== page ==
More recently, Dr Philip Giddings of the University of Reading has commented (in The Law and Parliament, 1998, edited by Dawn Oliver and Gavin Drewry, page 132) that,

"Removal of the filter could be expected to lead to a substantial increase in the number of cases reaching the PCA (as happened with the local government ombudsmen when direct access was permitted) ... A related issue, and a critical one should the MPs' filter be removed, is public awareness of the PCA. A survey carried out in March 1995 found that less than half (46%) of the respondents had 'heard of the Parliamentary Ombudsman'. However effective a complaint-handling mechanism may be when in operation, potential complainants with justified grievances need first to know that it exists, and then how to bring it into play, if it is to be of any help to them ... This issue of visibility closely connects with accessibility--whether the procedures ... deter the less literate or less determined complainants".

Direct access to the ombudsman or equivalent officer by members of the public is allowed in most other countries that have such an institution. There is direct access to the health services and local government commissioners. To the best of my knowledge, the only two countries with a similar filter are France--in respect of the mediateurs--and Sri Lanka. It used to be the case that both the government and the Select Committee on the Parliamentary Commissioner wished to see the MP filter retained. In its first report, (House of Commons, 706, of 1987-88, paragraph 9) the Select Committee explained that the filter acted,

"as an extremely effective sifting mechanism and is one of the great strengths of the UK system. In effect, every individual Member of Parliament is himself an Ombudsman and deals in his elected capacity with many complaints without having to seek recourse to the PCA".

If that was still likely to be the prevailing view, I should not have been so presumptuous as to introduce the Bill. However, times and attitudes have changed significantly, above all because of the great change in the political complexion of the other place on 1st May 1997 with the election of Labour and Liberal Democrat MPs committed to the modernisation of our parliamentary system. A survey of MPs conducted for the Select Committee in 1993 (First Report of the Select Committee of 1993-94, House of Commons, 33) found that the highest level of support for removing the filter was among the more recently elected Labour MPs. That tendency is surely much stronger in the new House of Commons; certainly, among Liberal Democrat, and, I should suppose, new Labour MPs.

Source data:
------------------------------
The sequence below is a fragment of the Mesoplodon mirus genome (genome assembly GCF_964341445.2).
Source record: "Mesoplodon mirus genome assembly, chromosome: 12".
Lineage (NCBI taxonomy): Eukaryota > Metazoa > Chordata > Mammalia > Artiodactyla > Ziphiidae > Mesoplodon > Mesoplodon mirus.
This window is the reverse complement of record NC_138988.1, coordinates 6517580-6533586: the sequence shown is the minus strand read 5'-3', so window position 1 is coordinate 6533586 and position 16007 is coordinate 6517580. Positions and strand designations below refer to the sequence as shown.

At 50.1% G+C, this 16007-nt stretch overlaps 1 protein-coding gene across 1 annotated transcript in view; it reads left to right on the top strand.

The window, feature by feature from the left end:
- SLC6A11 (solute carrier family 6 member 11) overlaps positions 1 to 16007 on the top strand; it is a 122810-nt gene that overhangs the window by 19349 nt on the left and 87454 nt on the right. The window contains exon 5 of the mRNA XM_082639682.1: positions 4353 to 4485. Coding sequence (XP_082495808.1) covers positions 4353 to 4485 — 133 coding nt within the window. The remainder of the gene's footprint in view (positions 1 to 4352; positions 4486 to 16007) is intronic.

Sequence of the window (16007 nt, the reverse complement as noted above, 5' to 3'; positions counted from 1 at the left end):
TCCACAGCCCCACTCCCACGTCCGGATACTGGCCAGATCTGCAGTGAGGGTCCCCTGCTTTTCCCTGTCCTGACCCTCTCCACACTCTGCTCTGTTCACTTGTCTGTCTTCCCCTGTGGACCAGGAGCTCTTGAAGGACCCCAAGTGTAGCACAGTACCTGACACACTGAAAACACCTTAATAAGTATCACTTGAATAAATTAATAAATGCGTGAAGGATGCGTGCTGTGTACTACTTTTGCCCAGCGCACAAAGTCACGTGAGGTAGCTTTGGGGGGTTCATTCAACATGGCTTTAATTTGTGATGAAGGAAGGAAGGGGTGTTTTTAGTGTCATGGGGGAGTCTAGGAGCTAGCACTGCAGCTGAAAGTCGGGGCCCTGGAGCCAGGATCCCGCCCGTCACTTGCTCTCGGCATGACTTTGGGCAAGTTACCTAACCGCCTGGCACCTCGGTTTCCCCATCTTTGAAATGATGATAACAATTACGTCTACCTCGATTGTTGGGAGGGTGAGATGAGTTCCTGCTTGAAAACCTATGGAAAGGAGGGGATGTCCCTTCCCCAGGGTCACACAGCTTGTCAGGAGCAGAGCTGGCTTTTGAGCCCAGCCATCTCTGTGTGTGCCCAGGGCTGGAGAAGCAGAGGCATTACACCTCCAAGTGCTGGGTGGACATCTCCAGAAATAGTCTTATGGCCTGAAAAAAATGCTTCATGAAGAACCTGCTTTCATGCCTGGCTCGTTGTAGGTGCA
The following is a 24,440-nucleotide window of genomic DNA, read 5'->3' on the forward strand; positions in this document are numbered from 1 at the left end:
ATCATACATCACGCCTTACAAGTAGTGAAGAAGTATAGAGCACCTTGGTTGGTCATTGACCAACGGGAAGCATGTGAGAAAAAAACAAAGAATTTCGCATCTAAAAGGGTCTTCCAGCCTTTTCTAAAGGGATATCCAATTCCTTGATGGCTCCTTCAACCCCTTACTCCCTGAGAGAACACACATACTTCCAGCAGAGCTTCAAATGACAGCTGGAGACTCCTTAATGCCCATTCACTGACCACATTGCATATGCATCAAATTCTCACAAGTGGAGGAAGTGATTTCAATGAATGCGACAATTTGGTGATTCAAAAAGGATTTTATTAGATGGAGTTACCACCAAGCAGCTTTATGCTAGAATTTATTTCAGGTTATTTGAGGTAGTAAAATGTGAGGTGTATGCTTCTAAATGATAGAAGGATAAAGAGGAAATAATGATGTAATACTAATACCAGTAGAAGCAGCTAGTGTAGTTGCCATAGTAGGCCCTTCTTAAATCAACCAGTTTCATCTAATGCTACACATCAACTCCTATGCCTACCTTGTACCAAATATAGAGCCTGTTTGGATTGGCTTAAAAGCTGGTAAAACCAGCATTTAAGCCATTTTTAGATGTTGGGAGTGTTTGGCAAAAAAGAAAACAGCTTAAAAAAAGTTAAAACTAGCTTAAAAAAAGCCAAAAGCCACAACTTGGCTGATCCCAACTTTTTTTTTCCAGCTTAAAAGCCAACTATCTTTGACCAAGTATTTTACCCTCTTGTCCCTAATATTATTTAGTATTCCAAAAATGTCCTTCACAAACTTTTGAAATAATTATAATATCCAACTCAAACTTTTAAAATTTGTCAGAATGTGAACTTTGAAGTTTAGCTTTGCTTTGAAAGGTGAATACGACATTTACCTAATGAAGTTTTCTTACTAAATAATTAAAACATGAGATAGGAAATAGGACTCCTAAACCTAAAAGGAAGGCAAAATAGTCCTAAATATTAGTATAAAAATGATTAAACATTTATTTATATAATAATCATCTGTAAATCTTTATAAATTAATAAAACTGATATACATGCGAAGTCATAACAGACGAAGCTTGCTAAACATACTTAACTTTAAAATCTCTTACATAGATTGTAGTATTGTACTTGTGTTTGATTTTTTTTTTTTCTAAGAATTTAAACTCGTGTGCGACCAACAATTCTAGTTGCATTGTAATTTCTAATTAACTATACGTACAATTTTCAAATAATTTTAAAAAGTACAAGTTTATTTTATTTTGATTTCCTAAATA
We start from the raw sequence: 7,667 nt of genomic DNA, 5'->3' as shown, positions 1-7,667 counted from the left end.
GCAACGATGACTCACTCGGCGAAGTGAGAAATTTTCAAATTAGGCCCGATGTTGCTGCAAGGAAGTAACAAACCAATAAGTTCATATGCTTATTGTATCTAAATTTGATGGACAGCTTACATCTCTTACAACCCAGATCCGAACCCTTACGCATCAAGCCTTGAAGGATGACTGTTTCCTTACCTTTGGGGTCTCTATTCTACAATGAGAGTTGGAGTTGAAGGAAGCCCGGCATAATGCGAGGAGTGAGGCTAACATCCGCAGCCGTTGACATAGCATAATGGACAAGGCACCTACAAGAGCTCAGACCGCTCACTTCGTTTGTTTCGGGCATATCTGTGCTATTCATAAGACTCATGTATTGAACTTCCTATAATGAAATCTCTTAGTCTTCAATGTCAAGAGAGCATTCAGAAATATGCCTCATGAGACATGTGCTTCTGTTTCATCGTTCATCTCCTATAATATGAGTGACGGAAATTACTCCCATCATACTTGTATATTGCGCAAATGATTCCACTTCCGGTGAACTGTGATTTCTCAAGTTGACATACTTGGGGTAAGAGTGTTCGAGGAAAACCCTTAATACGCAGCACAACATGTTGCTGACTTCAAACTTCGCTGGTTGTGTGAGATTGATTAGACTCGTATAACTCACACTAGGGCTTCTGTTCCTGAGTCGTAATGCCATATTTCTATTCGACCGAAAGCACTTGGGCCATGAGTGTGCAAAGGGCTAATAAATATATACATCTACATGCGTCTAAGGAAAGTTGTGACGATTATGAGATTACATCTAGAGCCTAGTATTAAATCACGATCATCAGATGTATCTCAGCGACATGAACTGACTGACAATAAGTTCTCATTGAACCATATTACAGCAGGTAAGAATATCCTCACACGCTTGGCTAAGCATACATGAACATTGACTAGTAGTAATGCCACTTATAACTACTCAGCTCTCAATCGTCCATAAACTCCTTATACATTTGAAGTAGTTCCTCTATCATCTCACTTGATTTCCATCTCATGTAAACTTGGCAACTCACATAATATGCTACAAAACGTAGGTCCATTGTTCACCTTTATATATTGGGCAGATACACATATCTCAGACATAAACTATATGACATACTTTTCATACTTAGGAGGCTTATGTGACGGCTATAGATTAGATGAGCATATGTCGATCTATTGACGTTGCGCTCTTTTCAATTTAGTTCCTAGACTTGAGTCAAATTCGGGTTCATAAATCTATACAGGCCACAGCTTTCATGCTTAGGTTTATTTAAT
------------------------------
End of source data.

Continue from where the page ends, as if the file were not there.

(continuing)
In a recent debate on 19th October 1999 on the report from the Select Committee on Public Administration on the work of the Parliamentary Commissioner, there was a prevailing consensus that the requirement that complaints be filtered by MPs should be dropped in order to improve access to the commissioner. If the Bill is passed by this House, it will provide the other place, as now composed, with the opportunity to decide--as it is of course for its Members to decide--whether the time has come to remove the filter and allow a public right of direct access. The most reliable way of testing the opinion of Members of the other place on a matter is, after all, to put it to a vote there after a well-informed debate. This House will then provide the catalyst for reform ultimately to be decided upon by the democratic House of Parliament. That is why I hope that I shall not be regarded as presumptuous or disrespectful of the powers and privileges of Members of the other place in introducing the Bill.

An ongoing review--to which I am sure that the Minister will refer in his reply--of the functioning of the Office of the PCA is being carried out by the Cabinet Office, which is examining the functions and powers of all the public sector ombudsmen in the UK. The Government, in response to a Question which I tabled, previously suggested that that review would be complete by Christmas 1999. As we have entered a new century since then and no white smoke is to be observed billowing from Whitehall in that matter, I suggest that, pending the completion of the review, removing the MP filter is a modest yet significant change that should be made now. The logic of the case for removal is compelling.

The filter substantially reduces the number of complaints referred to the PCA. That is due to a number of factors, which Mr Michael Buckley, the present Parliamentary Commissioner, has identified in his memorandum submitted as part of the review of public sector ombudsmen. Many potential complainants will not use their constituency MP because of differences of political complexion. That problem is compounded by the existence of a strong ethos among MPs that they will not take complaints from the constituents of other Members even when asked. MPs vary also--as do we--in efficiency, conscientiousness and accessibility; many will be poorly informed of the remit and functions of the ombudsman. Some may discourage complainants or simply not think of the ombudsman as providing a potential solution to the problems faced by their constituents; others may refer in wholly inappropriate circumstances.